- Hydrogen iodide, anhydrous
A colorless to yellow/brown gas with an acrid odor.
Reducing agent, manufacture of inorganic iodides, pharmaceuticals, disinfectants. The 57% acid is also used for analytical purposes, such as methoxyl determinations.
Registry Numbers and Inventories.
EC Index Number
S 9 26 36/37/39 45
Swiss Giftliste 1
Japan ENCS (MITI)
Melting point, °C
Boiling point, °C
Vapor pressure, mmHg
3400 (6 C)
Solubility in water
0.01321 P (-39 C)
28.6 erg/cm2 (-46 C)
1.466 (16 C)
1.002 (22 C)
Heat of fusion
Heat of vaporization
Hazards and Protection.
Keep in a cool, dry, dark location in a tightly sealed container or cylinder. Keep away from incompatible materials, ignition sources and untrained individuals. Secure and label area. Protect containers/cylinders from physical damage.
All chemicals should be considered hazardous. Avoid direct physical contact. Use appropriate, approved safety equipment. Untrained individuals should not handle this chemical or its container. Handling should occur in a chemical fume hood.
Wear appropriate chemical protective clothing.
Wear positive pressure self-contained breathing apparatus.
Keep material out of water sources and sewers. Attempt to stop leak if without undue personnel hazard. Use water spray to knock-down vapors. Do not use water on material itself.
Decomposes by light; fumes in moist air.
Reacts rapidly and exothermically with bases Reacts with active metals in the presence of moisture, including such structural metals as aluminum and iron, to release hydrogen, a flammable gas Reacts with cyanide compounds to release gaseous hydrogen cyanide Reacts with oxidizing agents to give iodine (when passed through fuming nitric acid, each bubble produces iodine attended by a flash of red flame.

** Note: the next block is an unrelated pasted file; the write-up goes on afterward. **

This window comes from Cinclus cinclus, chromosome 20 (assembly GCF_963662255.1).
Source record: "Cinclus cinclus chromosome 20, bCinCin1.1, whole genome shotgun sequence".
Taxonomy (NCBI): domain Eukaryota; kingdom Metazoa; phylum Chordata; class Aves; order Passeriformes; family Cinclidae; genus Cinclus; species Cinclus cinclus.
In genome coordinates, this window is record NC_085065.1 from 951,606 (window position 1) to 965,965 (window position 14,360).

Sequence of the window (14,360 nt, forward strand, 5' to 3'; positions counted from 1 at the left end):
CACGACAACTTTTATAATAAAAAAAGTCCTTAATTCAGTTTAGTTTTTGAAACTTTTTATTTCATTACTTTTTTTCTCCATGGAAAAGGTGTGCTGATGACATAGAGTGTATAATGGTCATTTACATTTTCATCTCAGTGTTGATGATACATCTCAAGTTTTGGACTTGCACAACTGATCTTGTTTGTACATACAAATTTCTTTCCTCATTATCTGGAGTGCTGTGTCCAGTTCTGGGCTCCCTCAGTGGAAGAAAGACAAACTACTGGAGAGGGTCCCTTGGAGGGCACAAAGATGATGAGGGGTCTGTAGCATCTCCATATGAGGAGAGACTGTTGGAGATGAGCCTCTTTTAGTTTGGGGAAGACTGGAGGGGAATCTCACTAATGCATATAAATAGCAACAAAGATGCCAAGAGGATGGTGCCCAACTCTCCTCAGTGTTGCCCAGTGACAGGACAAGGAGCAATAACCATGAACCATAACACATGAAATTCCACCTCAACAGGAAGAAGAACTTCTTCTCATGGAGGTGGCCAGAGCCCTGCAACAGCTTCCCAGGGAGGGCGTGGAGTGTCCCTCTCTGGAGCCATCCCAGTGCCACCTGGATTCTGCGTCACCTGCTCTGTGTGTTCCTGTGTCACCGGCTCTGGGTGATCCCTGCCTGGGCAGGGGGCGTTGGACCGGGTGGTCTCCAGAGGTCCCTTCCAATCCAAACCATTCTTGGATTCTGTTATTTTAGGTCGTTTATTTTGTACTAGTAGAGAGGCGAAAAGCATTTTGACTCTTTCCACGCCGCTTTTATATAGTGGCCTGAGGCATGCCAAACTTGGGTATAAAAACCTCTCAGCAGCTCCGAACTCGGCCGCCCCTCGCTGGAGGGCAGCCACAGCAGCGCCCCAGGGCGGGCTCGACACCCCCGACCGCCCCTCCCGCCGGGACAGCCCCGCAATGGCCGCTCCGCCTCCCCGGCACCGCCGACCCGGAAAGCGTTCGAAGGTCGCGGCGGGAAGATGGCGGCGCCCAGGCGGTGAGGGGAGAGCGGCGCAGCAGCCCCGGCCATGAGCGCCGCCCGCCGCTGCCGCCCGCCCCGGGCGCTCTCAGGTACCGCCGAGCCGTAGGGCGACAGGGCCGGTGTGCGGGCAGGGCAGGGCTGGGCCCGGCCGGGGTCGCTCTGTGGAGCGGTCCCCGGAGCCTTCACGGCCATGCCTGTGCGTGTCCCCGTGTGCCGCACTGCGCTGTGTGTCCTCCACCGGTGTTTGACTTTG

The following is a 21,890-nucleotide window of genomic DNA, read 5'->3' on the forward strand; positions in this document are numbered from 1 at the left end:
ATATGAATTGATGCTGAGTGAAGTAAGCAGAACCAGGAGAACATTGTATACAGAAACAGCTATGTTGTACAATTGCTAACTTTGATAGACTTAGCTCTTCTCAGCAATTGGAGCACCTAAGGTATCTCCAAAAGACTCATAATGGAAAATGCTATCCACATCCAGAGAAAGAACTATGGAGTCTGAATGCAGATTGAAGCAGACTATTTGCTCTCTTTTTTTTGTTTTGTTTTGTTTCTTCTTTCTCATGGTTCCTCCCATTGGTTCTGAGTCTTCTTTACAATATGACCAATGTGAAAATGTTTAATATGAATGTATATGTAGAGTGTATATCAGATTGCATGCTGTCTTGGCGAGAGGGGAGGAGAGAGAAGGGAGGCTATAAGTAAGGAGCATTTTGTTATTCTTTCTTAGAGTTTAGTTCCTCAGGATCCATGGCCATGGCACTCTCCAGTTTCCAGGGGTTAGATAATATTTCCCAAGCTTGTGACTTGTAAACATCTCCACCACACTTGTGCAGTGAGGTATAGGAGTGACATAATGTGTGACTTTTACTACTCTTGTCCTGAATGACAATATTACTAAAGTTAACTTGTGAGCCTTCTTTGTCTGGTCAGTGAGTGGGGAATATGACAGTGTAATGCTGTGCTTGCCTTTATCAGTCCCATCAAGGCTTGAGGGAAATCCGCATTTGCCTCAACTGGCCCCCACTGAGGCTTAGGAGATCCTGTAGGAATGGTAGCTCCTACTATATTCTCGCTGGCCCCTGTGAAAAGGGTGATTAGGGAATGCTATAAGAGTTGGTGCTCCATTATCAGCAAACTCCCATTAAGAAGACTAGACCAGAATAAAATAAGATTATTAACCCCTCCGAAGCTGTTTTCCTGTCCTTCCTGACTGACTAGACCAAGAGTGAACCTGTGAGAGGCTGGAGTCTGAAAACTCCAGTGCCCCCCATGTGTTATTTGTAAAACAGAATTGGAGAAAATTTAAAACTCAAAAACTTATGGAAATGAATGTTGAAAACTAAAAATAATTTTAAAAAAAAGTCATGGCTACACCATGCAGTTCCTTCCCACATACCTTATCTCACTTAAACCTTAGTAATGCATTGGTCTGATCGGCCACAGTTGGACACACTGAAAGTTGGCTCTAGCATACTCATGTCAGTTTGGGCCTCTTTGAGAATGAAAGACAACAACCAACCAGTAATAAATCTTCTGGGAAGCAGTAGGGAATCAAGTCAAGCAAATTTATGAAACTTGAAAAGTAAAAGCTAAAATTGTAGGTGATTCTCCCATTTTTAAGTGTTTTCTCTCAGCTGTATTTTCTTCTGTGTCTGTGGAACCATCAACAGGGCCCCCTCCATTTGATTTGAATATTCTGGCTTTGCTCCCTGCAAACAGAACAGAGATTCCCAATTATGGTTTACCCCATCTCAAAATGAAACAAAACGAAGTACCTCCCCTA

When heated to decomposition, it emits highly toxic fumes of hydrogen iodide.
Extinguish fire using agent suitable for type of surrounding fire. (Material itself does not burn or burns with difficulty.) Cool all affected containers with flooding quantities of water. Do not apply water to point of leak in tank car or container. Apply water from as far a distance as possible. Do not use water on material itself. If large quantities of combustibles are involved, use water in flooding quantities as spray and fog. Use water spray to knock-down vapors.
May burn but does not ignite readily.
Vapors from liquefied gas are initially heavier than air and spread along ground. Some of these materials may react violently with water. Containers may explode when heated. Ruptured cylinders may rocket.
Non-combustible, substance itself does not burn but may decompose upon heating to produce corrosive and/or toxic fumes.
Abnormal neuropsychologic function has been reported following hydrochloric acid exposure from a leaking tanker truck. Cretinism and goiter have been reported in children whose mothers were taking iodides.
Ingestion of acids may result in burns, gastrointestinal bleeding, gastritis, perforations, dilation, edema, necrosis, vomiting, stenosis, fistula, and duodenal/jejunal injury.
Inhalation may produce dyspnea, pleuritic chest pain, upper airway edema, pulmonary edema, hypoxemia, bronchospasm, pneumonitis, and persistent pulmonary function abnormalities. Airway hyperreactivity has also been reported.
Contact with molten substance may cause severe burns to skin and eyes. See Inhalation.
A metallic taste, increased salivary and bronchial secretions may be noted.
Seek medical assistance.
Move victim to fresh air. Apply artificial respiration if victim is not breathing. Do not use mouth-to-mouth method if victim ingested or inhaled the substance; induce artificial respiration with the aid of a pocket mask equipped with a one-way valve or other proper respiratory medical device. Administer oxygen if breathing is difficult.
Remove contaminated clothing, wash exposed area with copious amounts of water. A physician should examine the area if irritation or pain persists.
Immediately flush with running water for at least 20 minutes.
USCG CHRIS Code
Std. Transport #